I'm painting a guitar using acrylic paints - Daler-Rowney system 3. I sanded off the old finish on the guitar, and have spray painted it white, before applying multiple coats of paint. I noticed, however, that the water from the paint has caused the grain to raise up, so I have applied a very watered down layer of filler and allowed it to dry fully, before sanding to level and smooth the body of the guitar, which was damaged by a previous owner.

I learned later that this is not the correct way to do things and filling and sealing/priming should have happened first. However, a lot of paint has gone onto the surface, and I don't particularly wish to sand the entire guitar down again (I don't own a sander). Is it ok if I simply continue applying coats of paint? Should I add some form of sealing or priming layer at this point? Or is my only option if I want this paint to adhere properly to start completely from scratch?

My intention is to paint the guitar with a design and then seal it with multiple coats glossy spray lacquer, buffing it to a shine.

  • 1
    Unrelated to your query you're going to experience poor durability from the System 3 acrylics. If you build up a fairly consistent film of paint from these paints they'll undermine any clear coat you put on top.... not a perfect analogy but it's a bit like building on quicksand. For this type of thing with a hand-painted design on it you really want to use something that dries good and hard, like traditional enamels.
    – Graphus
    Sep 25, 2020 at 17:20
  • @Graphus would something like a layer of watered down PVA over the work alleviate this? What would you recommend?
    – Deep
    Sep 25, 2020 at 17:28
  • No, that could make it worse in fact. There's no way to mitigate the weakness of part of the layering here, in much the same way that you can't get pine to be as durable as oak by putting a hard finish on top.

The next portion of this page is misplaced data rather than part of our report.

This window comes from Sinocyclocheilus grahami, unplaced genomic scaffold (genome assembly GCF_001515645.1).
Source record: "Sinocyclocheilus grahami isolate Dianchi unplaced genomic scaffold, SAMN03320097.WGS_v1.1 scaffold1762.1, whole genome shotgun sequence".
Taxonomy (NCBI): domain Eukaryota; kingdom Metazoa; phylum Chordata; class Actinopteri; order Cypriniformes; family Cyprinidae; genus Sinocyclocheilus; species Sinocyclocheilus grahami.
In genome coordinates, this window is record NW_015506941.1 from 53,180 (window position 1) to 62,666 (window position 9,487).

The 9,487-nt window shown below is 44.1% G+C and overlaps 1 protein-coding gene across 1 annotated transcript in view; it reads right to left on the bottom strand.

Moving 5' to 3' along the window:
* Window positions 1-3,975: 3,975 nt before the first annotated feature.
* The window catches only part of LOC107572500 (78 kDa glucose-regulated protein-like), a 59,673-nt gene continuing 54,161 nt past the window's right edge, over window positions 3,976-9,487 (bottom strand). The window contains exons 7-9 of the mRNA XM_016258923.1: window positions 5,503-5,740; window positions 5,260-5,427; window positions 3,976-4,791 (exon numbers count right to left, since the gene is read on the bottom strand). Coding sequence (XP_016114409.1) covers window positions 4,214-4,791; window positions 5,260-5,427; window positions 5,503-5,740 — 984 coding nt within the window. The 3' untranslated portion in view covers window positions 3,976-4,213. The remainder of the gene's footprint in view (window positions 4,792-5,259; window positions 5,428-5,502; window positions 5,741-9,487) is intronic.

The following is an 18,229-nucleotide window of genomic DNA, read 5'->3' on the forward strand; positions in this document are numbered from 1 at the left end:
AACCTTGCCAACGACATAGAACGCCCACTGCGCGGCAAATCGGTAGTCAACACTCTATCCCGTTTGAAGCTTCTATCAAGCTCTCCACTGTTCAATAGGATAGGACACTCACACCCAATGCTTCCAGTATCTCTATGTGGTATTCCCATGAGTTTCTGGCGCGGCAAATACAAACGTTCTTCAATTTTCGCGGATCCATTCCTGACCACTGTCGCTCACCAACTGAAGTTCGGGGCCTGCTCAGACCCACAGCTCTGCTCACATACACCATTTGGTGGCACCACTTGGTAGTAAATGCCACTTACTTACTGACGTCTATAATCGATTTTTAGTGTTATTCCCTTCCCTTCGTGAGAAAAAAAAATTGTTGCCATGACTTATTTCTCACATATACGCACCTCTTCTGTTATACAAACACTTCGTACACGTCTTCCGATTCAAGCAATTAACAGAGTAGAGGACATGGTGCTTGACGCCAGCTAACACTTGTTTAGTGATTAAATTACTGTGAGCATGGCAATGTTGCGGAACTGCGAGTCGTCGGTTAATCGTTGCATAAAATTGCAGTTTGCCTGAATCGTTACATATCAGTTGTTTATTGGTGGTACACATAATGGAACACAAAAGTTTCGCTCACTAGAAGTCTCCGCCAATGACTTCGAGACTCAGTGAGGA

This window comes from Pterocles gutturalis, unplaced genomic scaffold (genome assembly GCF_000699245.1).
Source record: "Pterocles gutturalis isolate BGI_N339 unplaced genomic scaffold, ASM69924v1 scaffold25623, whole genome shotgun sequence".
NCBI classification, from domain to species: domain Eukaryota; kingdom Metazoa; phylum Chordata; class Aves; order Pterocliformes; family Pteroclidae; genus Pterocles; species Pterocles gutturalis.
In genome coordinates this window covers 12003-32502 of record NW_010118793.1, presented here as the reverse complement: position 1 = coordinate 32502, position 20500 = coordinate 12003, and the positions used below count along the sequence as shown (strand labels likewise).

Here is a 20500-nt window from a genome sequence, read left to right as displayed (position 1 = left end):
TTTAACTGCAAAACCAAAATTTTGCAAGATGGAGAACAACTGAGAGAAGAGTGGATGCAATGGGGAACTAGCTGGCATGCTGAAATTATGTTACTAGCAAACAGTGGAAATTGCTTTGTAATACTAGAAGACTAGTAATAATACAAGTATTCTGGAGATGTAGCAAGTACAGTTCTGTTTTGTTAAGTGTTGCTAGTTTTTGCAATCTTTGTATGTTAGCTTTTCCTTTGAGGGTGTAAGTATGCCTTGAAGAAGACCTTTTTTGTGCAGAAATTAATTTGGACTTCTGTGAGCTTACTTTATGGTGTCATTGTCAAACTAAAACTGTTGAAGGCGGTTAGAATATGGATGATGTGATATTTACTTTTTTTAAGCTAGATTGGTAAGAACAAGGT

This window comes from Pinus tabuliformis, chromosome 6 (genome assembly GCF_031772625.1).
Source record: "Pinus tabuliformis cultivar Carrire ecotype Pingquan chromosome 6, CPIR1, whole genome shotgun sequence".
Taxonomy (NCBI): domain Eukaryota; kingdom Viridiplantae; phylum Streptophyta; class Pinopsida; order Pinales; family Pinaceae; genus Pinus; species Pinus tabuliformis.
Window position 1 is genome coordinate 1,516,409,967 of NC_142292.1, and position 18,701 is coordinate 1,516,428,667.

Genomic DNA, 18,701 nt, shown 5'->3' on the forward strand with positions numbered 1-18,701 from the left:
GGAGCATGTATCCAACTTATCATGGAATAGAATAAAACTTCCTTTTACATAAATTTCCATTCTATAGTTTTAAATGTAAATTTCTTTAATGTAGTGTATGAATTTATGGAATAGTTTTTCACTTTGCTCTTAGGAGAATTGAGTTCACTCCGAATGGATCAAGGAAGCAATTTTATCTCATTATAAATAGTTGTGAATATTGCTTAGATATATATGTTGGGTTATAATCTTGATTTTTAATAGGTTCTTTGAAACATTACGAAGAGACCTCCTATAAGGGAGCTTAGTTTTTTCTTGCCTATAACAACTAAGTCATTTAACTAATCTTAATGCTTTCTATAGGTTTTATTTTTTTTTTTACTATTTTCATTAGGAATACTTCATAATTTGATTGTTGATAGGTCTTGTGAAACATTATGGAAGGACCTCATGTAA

– Graphus
    Sep 25, 2020 at 17:46

2 Answers 2


I learned later that this is not the correct way to do things and filling and sealing/priming should have happened first.

Based on what you've read so far you might be surprised to find out that those two operations can actually be best done the opposite way around and not in the order you've listed them1.

Is it ok if I simply continue applying coats of paint?

There's no way to know for sure how this will turn out.

People can make judgement calls about this kind of thing based on their experiences doing multi-finish finishing and refinishing on other projects — for example using wall paints (emulsion/vinyl) with some type of clear coat on top — but it still essentially amounts to guesswork. It's not to do with the limited information provided in the Q (e.g. the unknown primer and filler you've used) it's that without at least some form of testing2 there's zero way to be sure.

And further to my Comment above, arguably the main issue here is the use of the System 3 acrylics in the first place. Paints of this type don't dry hard, they're slightly rubbery when fully cured. And in addition, not a few of the colours have mediocre lightfastness because of the inexpensive pigments used for a lower-cost paint range like this.

1 Classic example of the variability of information available in written sources! This problem has always existed to some degree, but it's been compounded greatly by Internet-based reference sites and how-to guides.

2 Using not just something like the paints, primer and filler you've used, but the exact same ones.


Just scuff up the surface with some sandpaper and clean it scrupulously before the next coats.

Your Answer

By clicking “Post Your Answer”, you agree to our terms of service and acknowledge you have read our privacy policy.

Not the answer you're looking for? Browse other questions tagged or ask your own question.